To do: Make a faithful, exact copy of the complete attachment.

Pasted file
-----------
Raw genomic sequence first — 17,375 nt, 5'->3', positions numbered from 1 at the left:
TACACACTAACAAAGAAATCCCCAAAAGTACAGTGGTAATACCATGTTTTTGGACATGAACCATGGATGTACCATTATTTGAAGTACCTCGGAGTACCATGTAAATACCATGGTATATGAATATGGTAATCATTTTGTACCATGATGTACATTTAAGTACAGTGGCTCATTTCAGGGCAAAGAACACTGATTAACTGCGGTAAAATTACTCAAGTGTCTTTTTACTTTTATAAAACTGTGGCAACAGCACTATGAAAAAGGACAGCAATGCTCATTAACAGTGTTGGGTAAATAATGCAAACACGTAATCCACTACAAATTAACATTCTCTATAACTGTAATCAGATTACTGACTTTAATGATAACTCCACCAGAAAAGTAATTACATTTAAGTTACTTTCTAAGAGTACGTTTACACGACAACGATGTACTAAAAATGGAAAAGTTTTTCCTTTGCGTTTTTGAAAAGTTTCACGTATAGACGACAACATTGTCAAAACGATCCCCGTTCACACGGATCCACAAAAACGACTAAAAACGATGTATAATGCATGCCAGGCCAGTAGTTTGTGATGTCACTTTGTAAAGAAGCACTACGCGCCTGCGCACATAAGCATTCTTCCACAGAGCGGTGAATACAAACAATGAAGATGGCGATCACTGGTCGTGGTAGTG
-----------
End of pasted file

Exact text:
Raw genomic sequence first — 17,375 nt, 5'->3', positions numbered from 1 at the left:
TACACACTAACAAAGAAATCCCCAAAAGTACAGTGGTAATACCATGTTTTTGGACATGAACCATGGATGTACCATTATTTGAAGTACCTCGGAGTACCATGTAAATACCATGGTATATGAATATGGTAATCATTTTGTACCATGATGTACATTTAAGTACAGTGGCTCATTTCAGGGCAAAGAACACTGATTAACTGCGGTAAAATTACTCAAGTGTCTTTTTACTTTTATAAAACTGTGGCAACAGCACTATGAAAAAGGACAGCAATGCTCATTAACAGTGTTGGGTAAATAATGCAAACACGTAATCCACTACAAATTAACATTCTCTATAACTGTAATCAGATTACTGACTTTAATGATAACTCCACCAGAAAAGTAATTACATTTAAGTTACTTTCTAAGAGTACGTTTACACGACAACGATGTACTAAAAATGGAAAAGTTTTTCCTTTGCGTTTTTGAAAAGTTTCACGTATAGACGACAACATTGTCAAAACGATCCCCGTTCACACGGATCCACAAAAACGACTAAAAACGATGTATAATGCATGCCAGGCCAGTAGTTTGTGATGTCACTTTGTAAAGAAGCACTACGCGCCTGCGCACATAAGCATTCTTCCACAGAGCGGTGAATACAAACAATGAAGATGGCGATCACTGGTCGTGGTAGTG